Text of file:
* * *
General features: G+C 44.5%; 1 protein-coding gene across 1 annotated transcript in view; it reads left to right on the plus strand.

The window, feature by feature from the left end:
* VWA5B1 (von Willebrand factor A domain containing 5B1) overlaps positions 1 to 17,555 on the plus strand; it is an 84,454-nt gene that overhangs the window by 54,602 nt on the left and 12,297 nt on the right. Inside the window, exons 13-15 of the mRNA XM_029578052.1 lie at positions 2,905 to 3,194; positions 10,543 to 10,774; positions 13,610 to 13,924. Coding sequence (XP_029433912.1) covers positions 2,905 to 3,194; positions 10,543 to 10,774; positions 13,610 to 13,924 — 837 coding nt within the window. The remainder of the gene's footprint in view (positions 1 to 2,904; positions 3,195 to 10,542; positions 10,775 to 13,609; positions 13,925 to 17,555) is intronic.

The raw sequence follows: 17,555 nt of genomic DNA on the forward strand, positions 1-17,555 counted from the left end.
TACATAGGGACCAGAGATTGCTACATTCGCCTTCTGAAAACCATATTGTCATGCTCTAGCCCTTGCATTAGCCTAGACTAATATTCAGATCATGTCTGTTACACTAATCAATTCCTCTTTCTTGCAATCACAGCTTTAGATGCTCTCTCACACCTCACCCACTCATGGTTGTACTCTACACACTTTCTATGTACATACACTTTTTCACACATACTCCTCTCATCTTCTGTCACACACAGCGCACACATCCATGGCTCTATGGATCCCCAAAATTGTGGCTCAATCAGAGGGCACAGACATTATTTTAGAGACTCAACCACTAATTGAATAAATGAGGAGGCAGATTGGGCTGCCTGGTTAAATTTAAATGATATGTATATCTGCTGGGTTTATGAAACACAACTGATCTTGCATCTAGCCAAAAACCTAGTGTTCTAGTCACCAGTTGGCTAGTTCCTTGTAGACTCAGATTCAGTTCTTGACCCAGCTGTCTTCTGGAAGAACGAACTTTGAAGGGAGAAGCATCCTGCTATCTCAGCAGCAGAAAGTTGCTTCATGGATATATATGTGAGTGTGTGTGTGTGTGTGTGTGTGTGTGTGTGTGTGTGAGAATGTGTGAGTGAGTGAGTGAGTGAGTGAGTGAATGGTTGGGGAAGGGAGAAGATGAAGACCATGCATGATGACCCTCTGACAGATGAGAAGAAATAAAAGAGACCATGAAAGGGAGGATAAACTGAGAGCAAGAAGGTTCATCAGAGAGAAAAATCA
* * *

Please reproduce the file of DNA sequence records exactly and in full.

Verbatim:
General features: G+C 44.5%; 1 protein-coding gene across 1 annotated transcript in view; it reads left to right on the plus strand.

The window, feature by feature from the left end:
* VWA5B1 (von Willebrand factor A domain containing 5B1) overlaps positions 1 to 17,555 on the plus strand; it is an 84,454-nt gene that overhangs the window by 54,602 nt on the left and 12,297 nt on the right. Inside the window, exons 13-15 of the mRNA XM_029578052.1 lie at positions 2,905 to 3,194; positions 10,543 to 10,774; positions 13,610 to 13,924. Coding sequence (XP_029433912.1) covers positions 2,905 to 3,194; positions 10,543 to 10,774; positions 13,610 to 13,924 — 837 coding nt within the window. The remainder of the gene's footprint in view (positions 1 to 2,904; positions 3,195 to 10,542; positions 10,775 to 13,609; positions 13,925 to 17,555) is intronic.

The raw sequence follows: 17,555 nt of genomic DNA on the forward strand, positions 1-17,555 counted from the left end.
TACATAGGGACCAGAGATTGCTACATTCGCCTTCTGAAAACCATATTGTCATGCTCTAGCCCTTGCATTAGCCTAGACTAATATTCAGATCATGTCTGTTACACTAATCAATTCCTCTTTCTTGCAATCACAGCTTTAGATGCTCTCTCACACCTCACCCACTCATGGTTGTACTCTACACACTTTCTATGTACATACACTTTTTCACACATACTCCTCTCATCTTCTGTCACACACAGCGCACACATCCATGGCTCTATGGATCCCCAAAATTGTGGCTCAATCAGAGGGCACAGACATTATTTTAGAGACTCAACCACTAATTGAATAAATGAGGAGGCAGATTGGGCTGCCTGGTTAAATTTAAATGATATGTATATCTGCTGGGTTTATGAAACACAACTGATCTTGCATCTAGCCAAAAACCTAGTGTTCTAGTCACCAGTTGGCTAGTTCCTTGTAGACTCAGATTCAGTTCTTGACCCAGCTGTCTTCTGGAAGAACGAACTTTGAAGGGAGAAGCATCCTGCTATCTCAGCAGCAGAAAGTTGCTTCATGGATATATATGTGAGTGTGTGTGTGTGTGTGTGTGTGTGTGTGTGTGTGTGAGAATGTGTGAGTGAGTGAGTGAGTGAGTGAGTGAATGGTTGGGGAAGGGAGAAGATGAAGACCATGCATGATGACCCTCTGACAGATGAGAAGAAATAAAAGAGACCATGAAAGGGAGGATAAACTGAGAGCAAGAAGGTTCATCAGAGAGAAAAATCA